Inflation shaping German purchasing behaviour

Wed 30/11/2022 by Richard Wilkinson

German consumption patterns are changing due to a combination of inflation, climate change and the pandemic, in this order of priority, according to expert consultant of AMI, Hans-Christoph Behr, speaking at a webinar organised by Enza Zaden in the framework of the firm’s House Fair 2022.

Surging inflation is driving German consumers to look for special offers and discounts, and to buy lower volumes. Among the most hit categories are vegetables, with sales of conventional vegetables down 8% from 2021, and sales of organic down 5.4%; however, the level is now around the same as it was pre-pandemic. Organic vegetables have found an ally in discount supermarkets. “Sales of vegetables overall are down in all channels, but sales of organic vegetables are growing in discounters,” said Behr, with the level up 8% in the first nine months of this year compared to the same period in 2021.

By categories, the tomato continues to take pride of place in the German shopping basket, with German households purchasing over 800,000 tons in the first nine months of 2022, which is far behind the nearly-million-level of 2019. The favourite varieties of Germans are cherry and cocktail tomatoes. “Small tomatoes, in general, account for almost half of consumption in Germany and around 64% of spending,” said Behr. Spending on tomatoes has increased by almost 3.5% from last year, while volumes have fallen by over 3%, with the most hit being beef types and organics. While consumption of premium tomatoes grew during the pandemic, the situation has now been reversed.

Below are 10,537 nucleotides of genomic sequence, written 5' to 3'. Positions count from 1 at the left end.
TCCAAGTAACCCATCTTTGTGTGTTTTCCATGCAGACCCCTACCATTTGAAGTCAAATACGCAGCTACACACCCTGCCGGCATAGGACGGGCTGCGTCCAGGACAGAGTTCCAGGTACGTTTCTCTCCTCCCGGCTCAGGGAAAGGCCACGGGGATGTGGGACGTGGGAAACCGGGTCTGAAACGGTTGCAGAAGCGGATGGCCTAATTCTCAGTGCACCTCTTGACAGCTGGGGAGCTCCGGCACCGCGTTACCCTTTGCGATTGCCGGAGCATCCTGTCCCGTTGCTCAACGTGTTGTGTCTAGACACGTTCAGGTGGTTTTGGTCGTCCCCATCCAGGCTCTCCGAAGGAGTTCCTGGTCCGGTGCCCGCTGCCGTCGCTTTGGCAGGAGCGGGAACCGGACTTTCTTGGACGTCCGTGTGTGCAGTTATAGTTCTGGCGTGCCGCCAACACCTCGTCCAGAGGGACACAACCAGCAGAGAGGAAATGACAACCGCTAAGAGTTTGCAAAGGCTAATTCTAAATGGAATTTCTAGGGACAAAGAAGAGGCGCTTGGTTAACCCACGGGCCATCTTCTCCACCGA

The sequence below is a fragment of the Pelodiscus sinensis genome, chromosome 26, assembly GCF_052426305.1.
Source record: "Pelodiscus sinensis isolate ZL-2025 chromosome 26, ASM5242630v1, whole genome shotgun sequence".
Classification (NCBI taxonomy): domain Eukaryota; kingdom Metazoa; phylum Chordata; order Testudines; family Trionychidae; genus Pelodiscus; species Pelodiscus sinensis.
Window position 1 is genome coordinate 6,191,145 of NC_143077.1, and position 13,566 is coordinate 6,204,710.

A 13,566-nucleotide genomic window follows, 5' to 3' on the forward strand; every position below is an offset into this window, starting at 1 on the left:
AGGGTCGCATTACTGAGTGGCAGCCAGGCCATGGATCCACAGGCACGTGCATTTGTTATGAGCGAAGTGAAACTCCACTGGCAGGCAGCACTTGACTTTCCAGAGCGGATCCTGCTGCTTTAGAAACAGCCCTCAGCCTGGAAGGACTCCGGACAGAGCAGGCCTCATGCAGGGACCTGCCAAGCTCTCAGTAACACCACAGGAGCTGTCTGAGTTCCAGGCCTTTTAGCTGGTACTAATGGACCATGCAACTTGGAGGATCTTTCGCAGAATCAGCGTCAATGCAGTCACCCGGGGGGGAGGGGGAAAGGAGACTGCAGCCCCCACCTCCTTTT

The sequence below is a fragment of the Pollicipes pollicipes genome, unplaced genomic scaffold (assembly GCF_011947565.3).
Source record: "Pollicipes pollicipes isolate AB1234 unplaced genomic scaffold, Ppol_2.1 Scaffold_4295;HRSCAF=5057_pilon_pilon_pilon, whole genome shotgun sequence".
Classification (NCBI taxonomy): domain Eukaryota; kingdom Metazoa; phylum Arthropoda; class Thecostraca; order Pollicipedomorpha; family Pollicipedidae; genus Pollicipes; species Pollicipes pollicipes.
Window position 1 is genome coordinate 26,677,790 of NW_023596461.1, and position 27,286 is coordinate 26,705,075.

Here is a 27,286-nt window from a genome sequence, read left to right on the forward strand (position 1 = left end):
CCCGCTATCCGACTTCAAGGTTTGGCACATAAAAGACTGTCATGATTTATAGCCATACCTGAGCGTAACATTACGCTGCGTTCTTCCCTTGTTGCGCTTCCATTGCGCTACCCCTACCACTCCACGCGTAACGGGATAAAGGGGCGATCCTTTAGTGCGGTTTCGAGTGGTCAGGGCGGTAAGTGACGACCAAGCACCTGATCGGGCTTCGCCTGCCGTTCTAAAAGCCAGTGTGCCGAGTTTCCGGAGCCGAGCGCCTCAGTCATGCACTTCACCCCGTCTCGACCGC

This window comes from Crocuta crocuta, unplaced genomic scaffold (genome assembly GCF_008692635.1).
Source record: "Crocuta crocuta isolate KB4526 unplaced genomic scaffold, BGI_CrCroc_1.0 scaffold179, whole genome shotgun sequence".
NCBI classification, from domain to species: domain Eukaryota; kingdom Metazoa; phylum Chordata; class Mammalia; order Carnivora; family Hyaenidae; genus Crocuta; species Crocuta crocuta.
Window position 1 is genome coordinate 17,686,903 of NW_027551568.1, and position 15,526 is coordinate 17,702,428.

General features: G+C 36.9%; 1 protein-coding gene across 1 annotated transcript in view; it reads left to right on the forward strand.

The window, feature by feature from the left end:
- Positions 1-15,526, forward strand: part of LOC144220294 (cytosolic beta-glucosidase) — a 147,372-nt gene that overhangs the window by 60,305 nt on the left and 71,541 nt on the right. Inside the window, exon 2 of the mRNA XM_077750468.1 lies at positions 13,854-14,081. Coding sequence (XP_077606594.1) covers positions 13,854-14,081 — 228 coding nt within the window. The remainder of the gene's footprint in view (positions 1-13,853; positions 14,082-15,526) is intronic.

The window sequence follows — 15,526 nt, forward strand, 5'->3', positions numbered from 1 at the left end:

As for peppers, while spending is up, volume sales have only risen very slightly. In the case of pepper, premium segments are not growing at all and the California Red type has been the biggest winner of this crisis, although there is still a market for conical and mini snack varieties. Behr highlighted the increase in conical pepper imports from Morocco and Turkey, which often feature in promotions. Purchases of conical and mini peppers are also up grow in discount retailers.

In the cucumber segment, too, sales of mini varieties have grown most in value, and the only varieties of cucumber to do so in volume. Once again, it is the discounters where sales performance is strongest.

For Behr, there is no doubt that the dark economic outlook across Europe is leading consumers to be more conservative in their purchases and bringing about two clear trends:

1) traditional supermarkets are no longer managing to differentiate themselves from discounters, which have become the preferred purchase option, even for premium products;

2) there are still loyal consumers of premium products keeping the categories of small tomatoes and mini cucumbers alive.


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